In Canada, you are already free to believe and practise any religion, or not to practice any. Aside from abuse and child pornography, you can raise your kids pretty much as you see fit, in any religious or nonreligious tradition. It’s even remarkably easy to pull them out of public education and homeschool them (even though this generally makes them more ignorant than a public education). You can already marry anyone of any sex, choose your own bank, your own car, which city you want to live in, which phone to buy, which stores to shop at. You can freely move around the country, too, working and living anywhere you wish.*
Ah, but our various levels of government implemented those “oppressive” vaccination and mask mandates (most of which were actually implemented under provincial, not federal jurisdiction). These were, of course, only enacted after much consultation and argument with health officials, doctors, lawyers, and epidemiologists to protect people, control a raging pandemic, and save our healthcare systems from collapsing.
And let’s not forget: the few federal mandates such as those on international travel were matched by almost all nations worldwide. Even if Canada had not implemented them, Canadians still had to obey the mandates of other nations in order to visit them.
People DIED from getting COVID and many of those infected are suffering long-term effects. It’s still raging as I write this (Ontario is in its SIXTH wave of the pandemic). It would have been a lot worse, with MANY more deaths and hospitalizations if those mandates and all those free vaccines had not been brought in, or were ended sooner (just look at how Trump’s delay in responding early killed so many Americans). Yet Skippy thinks having to wear a mask or get a shot was a violation of some imaginary freedom:
You don’t get to take away someone else’s freedom because they made a personal health decision that you don’t like.
How oppressive: to require people to wear masks in public, and to get vaccinated against a highly contagious virus in jobs where you managed public healthcare. How awful that Trudeau took away our freedom to infect others and cause even more deaths! A recent commentary on Breachmedia noted about Skippy’s politics:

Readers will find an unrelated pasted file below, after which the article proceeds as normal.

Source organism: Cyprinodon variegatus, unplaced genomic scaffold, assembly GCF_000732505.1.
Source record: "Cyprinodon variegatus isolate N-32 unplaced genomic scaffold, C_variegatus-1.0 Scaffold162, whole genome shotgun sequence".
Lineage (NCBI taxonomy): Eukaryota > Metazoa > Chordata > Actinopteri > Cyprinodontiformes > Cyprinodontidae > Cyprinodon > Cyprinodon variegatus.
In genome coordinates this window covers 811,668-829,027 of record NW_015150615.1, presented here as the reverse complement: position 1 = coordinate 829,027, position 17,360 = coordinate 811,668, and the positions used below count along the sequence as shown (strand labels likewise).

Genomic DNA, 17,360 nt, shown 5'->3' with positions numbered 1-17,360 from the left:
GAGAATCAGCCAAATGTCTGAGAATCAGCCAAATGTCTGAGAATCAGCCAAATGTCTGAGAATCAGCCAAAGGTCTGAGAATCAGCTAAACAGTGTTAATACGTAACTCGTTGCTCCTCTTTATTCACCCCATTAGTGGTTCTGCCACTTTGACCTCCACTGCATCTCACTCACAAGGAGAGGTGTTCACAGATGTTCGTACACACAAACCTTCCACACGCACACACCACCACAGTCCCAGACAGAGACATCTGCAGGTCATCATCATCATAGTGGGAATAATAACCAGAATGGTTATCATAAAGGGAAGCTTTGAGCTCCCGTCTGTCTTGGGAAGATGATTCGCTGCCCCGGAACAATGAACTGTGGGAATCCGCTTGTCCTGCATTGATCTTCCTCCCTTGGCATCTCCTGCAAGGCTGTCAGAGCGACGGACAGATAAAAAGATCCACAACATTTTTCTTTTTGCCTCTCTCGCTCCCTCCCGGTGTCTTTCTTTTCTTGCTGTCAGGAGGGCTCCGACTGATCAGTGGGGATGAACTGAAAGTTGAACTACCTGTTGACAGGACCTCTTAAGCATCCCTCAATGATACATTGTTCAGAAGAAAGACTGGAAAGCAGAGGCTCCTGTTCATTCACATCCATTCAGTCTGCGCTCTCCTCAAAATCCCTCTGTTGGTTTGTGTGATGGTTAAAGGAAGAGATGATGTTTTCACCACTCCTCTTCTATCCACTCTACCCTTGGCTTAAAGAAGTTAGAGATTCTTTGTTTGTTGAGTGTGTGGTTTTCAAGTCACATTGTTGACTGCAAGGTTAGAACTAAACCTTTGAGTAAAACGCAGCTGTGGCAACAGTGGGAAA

As the pandemic has unleashed new dynamics into Canadian society, he has built up greater support, lashing out at “gatekeepers” in speeches peppered with conspiracy theory dog-whistling and appeals to the anti-vaccine movement.
In the Macleans’ interview, Skippy claims,
I believe in individual responsibility.
But not, apparently, taking responsibility for the results of your actions on the health and lives of others, not for contributing to the greater good or general welfare of the nation, not for how what you do affects the neighbourhood or community, not for any obligations living in a free society requires.
The whole point of representative democracy is that we elect people to take responsibility for us as a community, as a province, or as a nation, and allow them to pass laws accordingly. Individuals can’t pick and choose what laws to obey simply because they don’t like or disagree with them, or they run counter to some QAnon conspiracy. We can always elect a different government or candidate when we disagree with the former one. Yes, you can protest a law, but not disobey them.